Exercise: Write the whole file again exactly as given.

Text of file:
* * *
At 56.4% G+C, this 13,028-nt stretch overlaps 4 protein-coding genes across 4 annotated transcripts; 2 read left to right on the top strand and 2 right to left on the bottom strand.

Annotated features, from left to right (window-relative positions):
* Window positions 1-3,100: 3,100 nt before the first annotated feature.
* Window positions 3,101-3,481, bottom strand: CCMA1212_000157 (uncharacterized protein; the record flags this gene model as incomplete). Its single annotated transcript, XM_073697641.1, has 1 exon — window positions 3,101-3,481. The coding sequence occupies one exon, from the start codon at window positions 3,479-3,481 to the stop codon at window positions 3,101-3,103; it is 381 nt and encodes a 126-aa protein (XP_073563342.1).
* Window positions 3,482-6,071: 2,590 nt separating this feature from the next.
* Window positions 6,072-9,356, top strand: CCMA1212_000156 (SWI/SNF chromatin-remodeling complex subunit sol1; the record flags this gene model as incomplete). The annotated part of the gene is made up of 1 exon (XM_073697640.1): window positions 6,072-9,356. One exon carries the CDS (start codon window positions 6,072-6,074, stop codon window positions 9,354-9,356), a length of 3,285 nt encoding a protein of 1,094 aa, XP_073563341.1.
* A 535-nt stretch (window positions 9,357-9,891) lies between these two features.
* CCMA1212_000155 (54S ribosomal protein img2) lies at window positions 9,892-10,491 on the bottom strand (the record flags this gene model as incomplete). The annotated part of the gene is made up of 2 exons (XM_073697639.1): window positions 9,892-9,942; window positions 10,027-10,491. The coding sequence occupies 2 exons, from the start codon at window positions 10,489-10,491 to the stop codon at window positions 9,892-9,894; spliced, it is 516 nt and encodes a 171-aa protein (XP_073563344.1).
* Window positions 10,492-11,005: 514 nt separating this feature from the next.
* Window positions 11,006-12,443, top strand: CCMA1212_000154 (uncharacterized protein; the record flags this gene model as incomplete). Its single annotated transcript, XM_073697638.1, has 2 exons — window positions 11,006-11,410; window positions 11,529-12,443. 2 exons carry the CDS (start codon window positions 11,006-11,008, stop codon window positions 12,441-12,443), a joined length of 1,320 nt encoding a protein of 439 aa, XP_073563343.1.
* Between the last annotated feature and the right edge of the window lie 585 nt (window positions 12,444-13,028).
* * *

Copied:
At 56.4% G+C, this 13,028-nt stretch overlaps 4 protein-coding genes across 4 annotated transcripts; 2 read left to right on the top strand and 2 right to left on the bottom strand.

Annotated features, from left to right (window-relative positions):
* Window positions 1-3,100: 3,100 nt before the first annotated feature.
* Window positions 3,101-3,481, bottom strand: CCMA1212_000157 (uncharacterized protein; the record flags this gene model as incomplete). Its single annotated transcript, XM_073697641.1, has 1 exon — window positions 3,101-3,481. The coding sequence occupies one exon, from the start codon at window positions 3,479-3,481 to the stop codon at window positions 3,101-3,103; it is 381 nt and encodes a 126-aa protein (XP_073563342.1).
* Window positions 3,482-6,071: 2,590 nt separating this feature from the next.
* Window positions 6,072-9,356, top strand: CCMA1212_000156 (SWI/SNF chromatin-remodeling complex subunit sol1; the record flags this gene model as incomplete). The annotated part of the gene is made up of 1 exon (XM_073697640.1): window positions 6,072-9,356. One exon carries the CDS (start codon window positions 6,072-6,074, stop codon window positions 9,354-9,356), a length of 3,285 nt encoding a protein of 1,094 aa, XP_073563341.1.
* A 535-nt stretch (window positions 9,357-9,891) lies between these two features.
* CCMA1212_000155 (54S ribosomal protein img2) lies at window positions 9,892-10,491 on the bottom strand (the record flags this gene model as incomplete). The annotated part of the gene is made up of 2 exons (XM_073697639.1): window positions 9,892-9,942; window positions 10,027-10,491. The coding sequence occupies 2 exons, from the start codon at window positions 10,489-10,491 to the stop codon at window positions 9,892-9,894; spliced, it is 516 nt and encodes a 171-aa protein (XP_073563344.1).
* Window positions 10,492-11,005: 514 nt separating this feature from the next.
* Window positions 11,006-12,443, top strand: CCMA1212_000154 (uncharacterized protein; the record flags this gene model as incomplete). Its single annotated transcript, XM_073697638.1, has 2 exons — window positions 11,006-11,410; window positions 11,529-12,443. 2 exons carry the CDS (start codon window positions 11,006-11,008, stop codon window positions 12,441-12,443), a joined length of 1,320 nt encoding a protein of 439 aa, XP_073563343.1.
* Between the last annotated feature and the right edge of the window lie 585 nt (window positions 12,444-13,028).